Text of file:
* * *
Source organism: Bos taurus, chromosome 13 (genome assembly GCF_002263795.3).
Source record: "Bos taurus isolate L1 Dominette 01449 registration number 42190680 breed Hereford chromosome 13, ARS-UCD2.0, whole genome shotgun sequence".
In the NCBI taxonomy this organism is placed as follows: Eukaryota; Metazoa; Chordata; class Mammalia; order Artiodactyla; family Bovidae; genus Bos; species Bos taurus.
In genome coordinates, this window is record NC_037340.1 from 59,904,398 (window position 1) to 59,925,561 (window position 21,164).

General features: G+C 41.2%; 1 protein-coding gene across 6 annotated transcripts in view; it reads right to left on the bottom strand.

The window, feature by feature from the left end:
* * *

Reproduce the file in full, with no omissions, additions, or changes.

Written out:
Source organism: Bos taurus, chromosome 13 (genome assembly GCF_002263795.3).
Source record: "Bos taurus isolate L1 Dominette 01449 registration number 42190680 breed Hereford chromosome 13, ARS-UCD2.0, whole genome shotgun sequence".
In the NCBI taxonomy this organism is placed as follows: Eukaryota; Metazoa; Chordata; class Mammalia; order Artiodactyla; family Bovidae; genus Bos; species Bos taurus.
In genome coordinates, this window is record NC_037340.1 from 59,904,398 (window position 1) to 59,925,561 (window position 21,164).

General features: G+C 41.2%; 1 protein-coding gene across 6 annotated transcripts in view; it reads right to left on the bottom strand.

The window, feature by feature from the left end: